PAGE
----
The following took place in an online discussion that asked, is bipartisan cooperation on health care reform possible? If so, what would it look like?
Under current political circumstances, the answer to the first question is no; if it was affirmative, the answer to the second question would be a legislative package that looked pretty much like the bills already passed by the House and Senate but with a stronger dose of malpractice reform and leavening from Wyden-Bennett — the Healthy Americans Act; introduced by Democratic Sen. Ron Wyden and Republican Sen. Robert Bennett. Let me explain.
There was and is no market among Republicans for bipartisan cooperation on health reform with President Obama in the White House and Democrats in control of Congress. Before Obama was inaugurated, Republican congressional leaders made a strategic calculation that the best route to reclaim the majority in Congress was to unify in opposition to all of Obama’s major initiatives, using the Senate filibuster whenever possible to kill those initiatives, speaking in harmony to discredit the product when it is not. Their political success to date has been impressive.
A parliamentary-like minority party working under a set of congressional rules (most importantly the supermajority hurdle imposed by the Senate filibuster) is a potentially potent force, especially given the enormity of our problems following the economic collapse and financial crisis and the unpopularity of measures needed to cope with them. Republicans have no political incentive to reverse course now; and the seven Republican senators whose co-sponsorship of the Wyden-Bennett bill in the last and/or current Congress made them natural participants in serious bipartisan negotiations have no political space within their party to do so. Overtures by Obama have repeatedly fallen on deaf Republican ears. If health reform passes this year, it will be with Democratic votes alone on a separate reconciliation bill incorporating changes in the bill that has already cleared the Senate.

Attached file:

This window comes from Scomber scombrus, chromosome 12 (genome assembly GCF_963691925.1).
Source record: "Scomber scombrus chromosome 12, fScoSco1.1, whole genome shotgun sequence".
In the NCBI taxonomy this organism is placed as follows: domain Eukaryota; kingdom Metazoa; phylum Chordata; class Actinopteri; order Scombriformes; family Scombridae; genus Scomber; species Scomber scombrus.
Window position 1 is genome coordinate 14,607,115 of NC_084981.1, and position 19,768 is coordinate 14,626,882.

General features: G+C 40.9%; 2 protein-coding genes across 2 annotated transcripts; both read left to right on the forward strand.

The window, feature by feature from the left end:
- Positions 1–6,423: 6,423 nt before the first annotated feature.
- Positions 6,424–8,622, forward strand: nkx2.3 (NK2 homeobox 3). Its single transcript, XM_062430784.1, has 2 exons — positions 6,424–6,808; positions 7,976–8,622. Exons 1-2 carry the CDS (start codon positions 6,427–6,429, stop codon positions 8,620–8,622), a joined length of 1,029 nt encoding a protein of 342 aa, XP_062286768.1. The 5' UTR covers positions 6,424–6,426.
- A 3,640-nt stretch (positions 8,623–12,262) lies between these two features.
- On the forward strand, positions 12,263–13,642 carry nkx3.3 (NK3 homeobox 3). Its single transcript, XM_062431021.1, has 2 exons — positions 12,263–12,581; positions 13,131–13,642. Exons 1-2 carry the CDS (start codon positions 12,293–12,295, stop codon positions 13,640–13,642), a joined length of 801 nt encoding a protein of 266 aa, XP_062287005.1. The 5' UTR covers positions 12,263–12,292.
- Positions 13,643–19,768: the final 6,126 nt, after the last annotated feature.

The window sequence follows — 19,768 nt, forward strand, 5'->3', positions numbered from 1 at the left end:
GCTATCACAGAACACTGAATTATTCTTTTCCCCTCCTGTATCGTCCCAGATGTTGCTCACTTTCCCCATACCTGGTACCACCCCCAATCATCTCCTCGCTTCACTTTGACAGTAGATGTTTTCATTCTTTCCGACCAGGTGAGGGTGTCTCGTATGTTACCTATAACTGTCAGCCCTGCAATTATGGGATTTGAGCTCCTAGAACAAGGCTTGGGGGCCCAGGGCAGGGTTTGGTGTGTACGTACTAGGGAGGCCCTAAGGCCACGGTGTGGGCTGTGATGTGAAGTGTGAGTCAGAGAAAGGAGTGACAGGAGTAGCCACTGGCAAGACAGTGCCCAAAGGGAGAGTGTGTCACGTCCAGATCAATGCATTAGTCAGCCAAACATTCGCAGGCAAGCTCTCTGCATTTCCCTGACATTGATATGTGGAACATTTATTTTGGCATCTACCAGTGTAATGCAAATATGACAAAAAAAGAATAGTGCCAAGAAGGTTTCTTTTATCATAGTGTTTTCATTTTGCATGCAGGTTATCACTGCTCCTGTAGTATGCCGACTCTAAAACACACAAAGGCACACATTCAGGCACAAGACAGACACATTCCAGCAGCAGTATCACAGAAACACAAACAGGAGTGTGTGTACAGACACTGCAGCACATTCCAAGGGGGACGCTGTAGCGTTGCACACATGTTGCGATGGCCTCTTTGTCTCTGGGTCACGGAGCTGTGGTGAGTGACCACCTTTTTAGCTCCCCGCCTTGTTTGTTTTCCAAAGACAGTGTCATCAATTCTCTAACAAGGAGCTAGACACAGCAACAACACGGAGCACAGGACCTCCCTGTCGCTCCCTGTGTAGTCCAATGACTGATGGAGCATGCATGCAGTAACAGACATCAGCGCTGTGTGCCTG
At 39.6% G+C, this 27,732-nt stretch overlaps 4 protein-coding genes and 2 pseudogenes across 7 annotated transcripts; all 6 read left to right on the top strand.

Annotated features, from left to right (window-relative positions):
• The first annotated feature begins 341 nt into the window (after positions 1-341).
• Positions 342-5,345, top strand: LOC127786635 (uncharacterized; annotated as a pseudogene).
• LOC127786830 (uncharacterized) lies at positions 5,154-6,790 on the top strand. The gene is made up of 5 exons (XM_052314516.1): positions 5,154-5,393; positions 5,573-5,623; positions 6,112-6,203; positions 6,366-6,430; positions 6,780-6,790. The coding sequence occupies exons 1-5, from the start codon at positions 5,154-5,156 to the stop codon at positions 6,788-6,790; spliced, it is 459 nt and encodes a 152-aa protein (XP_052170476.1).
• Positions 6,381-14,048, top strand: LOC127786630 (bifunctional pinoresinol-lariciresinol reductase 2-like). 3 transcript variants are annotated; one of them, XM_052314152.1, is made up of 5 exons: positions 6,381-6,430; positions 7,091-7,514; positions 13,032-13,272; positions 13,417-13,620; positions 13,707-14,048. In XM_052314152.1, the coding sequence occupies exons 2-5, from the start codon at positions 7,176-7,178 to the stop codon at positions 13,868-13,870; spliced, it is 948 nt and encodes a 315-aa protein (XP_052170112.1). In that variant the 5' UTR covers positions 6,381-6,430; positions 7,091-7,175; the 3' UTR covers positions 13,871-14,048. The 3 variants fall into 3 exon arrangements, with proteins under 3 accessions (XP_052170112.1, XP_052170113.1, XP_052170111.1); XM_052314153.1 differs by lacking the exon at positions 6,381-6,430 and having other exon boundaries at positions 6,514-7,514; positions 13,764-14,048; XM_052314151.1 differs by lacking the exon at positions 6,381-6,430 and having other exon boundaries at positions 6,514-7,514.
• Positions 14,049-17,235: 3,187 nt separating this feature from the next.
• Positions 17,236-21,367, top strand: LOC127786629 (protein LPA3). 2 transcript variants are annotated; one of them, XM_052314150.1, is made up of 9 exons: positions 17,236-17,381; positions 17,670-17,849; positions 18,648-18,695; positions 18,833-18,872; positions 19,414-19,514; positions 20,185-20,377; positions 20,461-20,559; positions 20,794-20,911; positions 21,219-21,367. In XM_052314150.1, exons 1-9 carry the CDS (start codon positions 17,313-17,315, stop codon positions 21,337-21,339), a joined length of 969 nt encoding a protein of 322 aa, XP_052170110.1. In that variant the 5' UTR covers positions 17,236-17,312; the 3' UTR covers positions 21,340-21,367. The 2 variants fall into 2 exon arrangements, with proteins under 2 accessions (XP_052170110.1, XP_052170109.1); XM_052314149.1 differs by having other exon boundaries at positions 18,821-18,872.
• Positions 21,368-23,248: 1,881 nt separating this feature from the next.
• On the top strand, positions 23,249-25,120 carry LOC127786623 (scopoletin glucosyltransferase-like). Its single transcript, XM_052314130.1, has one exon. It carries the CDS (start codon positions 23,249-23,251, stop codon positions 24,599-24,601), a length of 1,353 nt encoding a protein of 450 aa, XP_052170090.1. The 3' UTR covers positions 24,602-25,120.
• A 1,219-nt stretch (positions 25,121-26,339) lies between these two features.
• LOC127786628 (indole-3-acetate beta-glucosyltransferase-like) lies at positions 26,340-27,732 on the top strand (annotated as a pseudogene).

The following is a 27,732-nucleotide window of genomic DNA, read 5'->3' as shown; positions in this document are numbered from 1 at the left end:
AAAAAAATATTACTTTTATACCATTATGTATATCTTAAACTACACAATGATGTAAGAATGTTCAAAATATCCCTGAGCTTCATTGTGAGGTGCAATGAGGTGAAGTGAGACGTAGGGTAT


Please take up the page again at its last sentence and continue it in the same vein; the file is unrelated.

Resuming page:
If bipartisan cooperation depended only upon the election results and policy views of President Obama and members of Congress, a package is not hard to identify. The base bill would be a Democratic version because they won the last two elections big time and their approach reflected a pretty broad consensus in the policy community and among many of the key stakeholders. Markups in both chambers produced bills that used moderate means to achieve ambitious objectives; they relied mostly on private insurance and resembled approaches championed by some Republicans in 1993-1994 as alternatives to the Clinton health reform plan.
A commitment by a half dozen or so Senate Republicans together with a comparable segment of Republicans in the House to support the final product could have produced a bill that was more ambitious in reforming malpractice litigation and in empowering more individuals to shop for their own health insurance. One example of an effort to blend the Obama-Baucus and Wyden-Bennett approaches can be found here.
But in this era of polarized parties, a routinization of the filibuster, and the permanent campaign, it was not to be. If health reform becomes law anytime soon, it will be a moderate reform but perforce an all-Democratic one.
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